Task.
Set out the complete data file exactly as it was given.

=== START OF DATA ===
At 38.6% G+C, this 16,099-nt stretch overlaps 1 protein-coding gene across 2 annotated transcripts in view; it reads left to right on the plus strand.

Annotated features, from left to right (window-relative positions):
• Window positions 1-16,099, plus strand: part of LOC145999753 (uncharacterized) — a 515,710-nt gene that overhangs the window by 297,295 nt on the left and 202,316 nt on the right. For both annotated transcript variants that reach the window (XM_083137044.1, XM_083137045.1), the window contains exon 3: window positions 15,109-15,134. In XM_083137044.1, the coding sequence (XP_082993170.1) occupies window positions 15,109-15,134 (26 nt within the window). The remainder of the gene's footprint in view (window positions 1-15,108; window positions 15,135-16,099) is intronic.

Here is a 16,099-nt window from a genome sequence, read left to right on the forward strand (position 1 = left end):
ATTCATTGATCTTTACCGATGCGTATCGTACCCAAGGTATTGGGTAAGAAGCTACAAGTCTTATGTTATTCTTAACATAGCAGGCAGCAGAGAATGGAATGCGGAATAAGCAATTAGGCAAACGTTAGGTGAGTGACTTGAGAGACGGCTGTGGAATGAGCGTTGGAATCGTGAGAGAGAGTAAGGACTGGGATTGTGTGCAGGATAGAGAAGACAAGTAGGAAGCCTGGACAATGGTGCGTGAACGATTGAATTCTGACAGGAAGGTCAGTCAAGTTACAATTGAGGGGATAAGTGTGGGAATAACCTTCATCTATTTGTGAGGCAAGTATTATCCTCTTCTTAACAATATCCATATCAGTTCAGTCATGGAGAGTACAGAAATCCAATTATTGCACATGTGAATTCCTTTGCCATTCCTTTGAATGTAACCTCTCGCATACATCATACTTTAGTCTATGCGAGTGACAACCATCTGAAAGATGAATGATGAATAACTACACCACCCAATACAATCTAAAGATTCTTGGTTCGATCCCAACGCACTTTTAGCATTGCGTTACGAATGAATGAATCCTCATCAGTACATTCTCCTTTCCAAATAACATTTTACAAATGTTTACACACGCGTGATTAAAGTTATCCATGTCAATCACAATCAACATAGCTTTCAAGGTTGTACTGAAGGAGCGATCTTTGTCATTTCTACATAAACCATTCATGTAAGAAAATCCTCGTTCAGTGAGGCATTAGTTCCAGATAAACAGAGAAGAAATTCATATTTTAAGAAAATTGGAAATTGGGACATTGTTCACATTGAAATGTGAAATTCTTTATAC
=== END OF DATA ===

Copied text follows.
At 38.6% G+C, this 16,099-nt stretch overlaps 1 protein-coding gene across 2 annotated transcripts in view; it reads left to right on the plus strand.

Annotated features, from left to right (window-relative positions):
• Window positions 1-16,099, plus strand: part of LOC145999753 (uncharacterized) — a 515,710-nt gene that overhangs the window by 297,295 nt on the left and 202,316 nt on the right. For both annotated transcript variants that reach the window (XM_083137044.1, XM_083137045.1), the window contains exon 3: window positions 15,109-15,134. In XM_083137044.1, the coding sequence (XP_082993170.1) occupies window positions 15,109-15,134 (26 nt within the window). The remainder of the gene's footprint in view (window positions 1-15,108; window positions 15,135-16,099) is intronic.

Here is a 16,099-nt window from a genome sequence, read left to right on the forward strand (position 1 = left end):
ATTCATTGATCTTTACCGATGCGTATCGTACCCAAGGTATTGGGTAAGAAGCTACAAGTCTTATGTTATTCTTAACATAGCAGGCAGCAGAGAATGGAATGCGGAATAAGCAATTAGGCAAACGTTAGGTGAGTGACTTGAGAGACGGCTGTGGAATGAGCGTTGGAATCGTGAGAGAGAGTAAGGACTGGGATTGTGTGCAGGATAGAGAAGACAAGTAGGAAGCCTGGACAATGGTGCGTGAACGATTGAATTCTGACAGGAAGGTCAGTCAAGTTACAATTGAGGGGATAAGTGTGGGAATAACCTTCATCTATTTGTGAGGCAAGTATTATCCTCTTCTTAACAATATCCATATCAGTTCAGTCATGGAGAGTACAGAAATCCAATTATTGCACATGTGAATTCCTTTGCCATTCCTTTGAATGTAACCTCTCGCATACATCATACTTTAGTCTATGCGAGTGACAACCATCTGAAAGATGAATGATGAATAACTACACCACCCAATACAATCTAAAGATTCTTGGTTCGATCCCAACGCACTTTTAGCATTGCGTTACGAATGAATGAATCCTCATCAGTACATTCTCCTTTCCAAATAACATTTTACAAATGTTTACACACGCGTGATTAAAGTTATCCATGTCAATCACAATCAACATAGCTTTCAAGGTTGTACTGAAGGAGCGATCTTTGTCATTTCTACATAAACCATTCATGTAAGAAAATCCTCGTTCAGTGAGGCATTAGTTCCAGATAAACAGAGAAGAAATTCATATTTTAAGAAAATTGGAAATTGGGACATTGTTCACATTGAAATGTGAAATTCTTTATAC